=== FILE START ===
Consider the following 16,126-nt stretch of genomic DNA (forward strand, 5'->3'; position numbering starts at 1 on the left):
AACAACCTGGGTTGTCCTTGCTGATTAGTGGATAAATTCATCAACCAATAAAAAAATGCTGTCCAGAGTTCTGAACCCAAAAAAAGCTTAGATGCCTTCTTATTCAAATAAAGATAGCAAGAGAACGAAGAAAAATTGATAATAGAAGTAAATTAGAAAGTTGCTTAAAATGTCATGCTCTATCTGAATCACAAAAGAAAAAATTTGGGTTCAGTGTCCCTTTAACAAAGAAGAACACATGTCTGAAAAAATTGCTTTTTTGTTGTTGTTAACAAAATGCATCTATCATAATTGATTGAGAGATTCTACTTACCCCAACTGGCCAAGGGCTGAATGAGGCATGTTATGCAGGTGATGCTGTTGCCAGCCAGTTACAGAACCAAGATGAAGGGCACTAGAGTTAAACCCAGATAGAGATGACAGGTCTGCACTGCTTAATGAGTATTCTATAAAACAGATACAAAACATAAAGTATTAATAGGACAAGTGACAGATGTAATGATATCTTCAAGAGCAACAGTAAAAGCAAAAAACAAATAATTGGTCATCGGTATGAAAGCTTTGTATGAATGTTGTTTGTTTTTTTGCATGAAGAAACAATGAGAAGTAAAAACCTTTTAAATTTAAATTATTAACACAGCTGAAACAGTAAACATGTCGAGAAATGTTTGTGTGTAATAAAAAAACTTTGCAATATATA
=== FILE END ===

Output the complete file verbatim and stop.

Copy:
Consider the following 16,126-nt stretch of genomic DNA (forward strand, 5'->3'; position numbering starts at 1 on the left):
AACAACCTGGGTTGTCCTTGCTGATTAGTGGATAAATTCATCAACCAATAAAAAAATGCTGTCCAGAGTTCTGAACCCAAAAAAAGCTTAGATGCCTTCTTATTCAAATAAAGATAGCAAGAGAACGAAGAAAAATTGATAATAGAAGTAAATTAGAAAGTTGCTTAAAATGTCATGCTCTATCTGAATCACAAAAGAAAAAATTTGGGTTCAGTGTCCCTTTAACAAAGAAGAACACATGTCTGAAAAAATTGCTTTTTTGTTGTTGTTAACAAAATGCATCTATCATAATTGATTGAGAGATTCTACTTACCCCAACTGGCCAAGGGCTGAATGAGGCATGTTATGCAGGTGATGCTGTTGCCAGCCAGTTACAGAACCAAGATGAAGGGCACTAGAGTTAAACCCAGATAGAGATGACAGGTCTGCACTGCTTAATGAGTATTCTATAAAACAGATACAAAACATAAAGTATTAATAGGACAAGTGACAGATGTAATGATATCTTCAAGAGCAACAGTAAAAGCAAAAAACAAATAATTGGTCATCGGTATGAAAGCTTTGTATGAATGTTGTTTGTTTTTTTGCATGAAGAAACAATGAGAAGTAAAAACCTTTTAAATTTAAATTATTAACACAGCTGAAACAGTAAACATGTCGAGAAATGTTTGTGTGTAATAAAAAAACTTTGCAATATATA